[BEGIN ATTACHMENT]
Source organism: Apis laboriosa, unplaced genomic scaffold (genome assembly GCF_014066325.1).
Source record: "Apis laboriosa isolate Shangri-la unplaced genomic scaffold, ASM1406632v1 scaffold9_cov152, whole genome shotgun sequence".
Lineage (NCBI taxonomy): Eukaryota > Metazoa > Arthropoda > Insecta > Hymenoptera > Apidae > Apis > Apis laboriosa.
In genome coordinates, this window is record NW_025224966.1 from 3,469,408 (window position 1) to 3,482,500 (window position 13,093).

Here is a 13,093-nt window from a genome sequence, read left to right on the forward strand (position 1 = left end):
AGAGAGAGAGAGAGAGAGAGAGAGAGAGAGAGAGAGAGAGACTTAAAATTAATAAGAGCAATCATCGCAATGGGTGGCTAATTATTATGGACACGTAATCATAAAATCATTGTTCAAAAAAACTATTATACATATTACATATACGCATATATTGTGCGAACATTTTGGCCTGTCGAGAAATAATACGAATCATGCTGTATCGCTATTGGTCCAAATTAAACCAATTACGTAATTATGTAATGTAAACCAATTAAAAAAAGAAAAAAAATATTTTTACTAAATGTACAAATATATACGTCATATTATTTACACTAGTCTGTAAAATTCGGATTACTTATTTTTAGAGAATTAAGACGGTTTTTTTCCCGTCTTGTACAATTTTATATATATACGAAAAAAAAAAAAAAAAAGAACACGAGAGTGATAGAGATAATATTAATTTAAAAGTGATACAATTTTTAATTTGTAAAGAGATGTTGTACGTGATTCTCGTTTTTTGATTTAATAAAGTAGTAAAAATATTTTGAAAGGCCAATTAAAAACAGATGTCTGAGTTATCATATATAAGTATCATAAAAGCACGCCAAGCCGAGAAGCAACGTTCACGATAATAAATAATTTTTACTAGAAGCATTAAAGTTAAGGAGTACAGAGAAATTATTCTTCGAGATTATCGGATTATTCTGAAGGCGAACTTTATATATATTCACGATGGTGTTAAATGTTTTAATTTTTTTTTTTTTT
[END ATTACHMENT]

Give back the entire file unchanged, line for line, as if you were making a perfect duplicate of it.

Source organism: Apis laboriosa, unplaced genomic scaffold (genome assembly GCF_014066325.1).
Source record: "Apis laboriosa isolate Shangri-la unplaced genomic scaffold, ASM1406632v1 scaffold9_cov152, whole genome shotgun sequence".
Lineage (NCBI taxonomy): Eukaryota > Metazoa > Arthropoda > Insecta > Hymenoptera > Apidae > Apis > Apis laboriosa.
In genome coordinates, this window is record NW_025224966.1 from 3,469,408 (window position 1) to 3,482,500 (window position 13,093).

Here is a 13,093-nt window from a genome sequence, read left to right on the forward strand (position 1 = left end):
AGAGAGAGAGAGAGAGAGAGAGAGAGAGAGAGAGAGAGAGACTTAAAATTAATAAGAGCAATCATCGCAATGGGTGGCTAATTATTATGGACACGTAATCATAAAATCATTGTTCAAAAAAACTATTATACATATTACATATACGCATATATTGTGCGAACATTTTGGCCTGTCGAGAAATAATACGAATCATGCTGTATCGCTATTGGTCCAAATTAAACCAATTACGTAATTATGTAATGTAAACCAATTAAAAAAAGAAAAAAAATATTTTTACTAAATGTACAAATATATACGTCATATTATTTACACTAGTCTGTAAAATTCGGATTACTTATTTTTAGAGAATTAAGACGGTTTTTTTCCCGTCTTGTACAATTTTATATATATACGAAAAAAAAAAAAAAAAAGAACACGAGAGTGATAGAGATAATATTAATTTAAAAGTGATACAATTTTTAATTTGTAAAGAGATGTTGTACGTGATTCTCGTTTTTTGATTTAATAAAGTAGTAAAAATATTTTGAAAGGCCAATTAAAAACAGATGTCTGAGTTATCATATATAAGTATCATAAAAGCACGCCAAGCCGAGAAGCAACGTTCACGATAATAAATAATTTTTACTAGAAGCATTAAAGTTAAGGAGTACAGAGAAATTATTCTTCGAGATTATCGGATTATTCTGAAGGCGAACTTTATATATATTCACGATGGTGTTAAATGTTTTAATTTTTTTTTTTTTT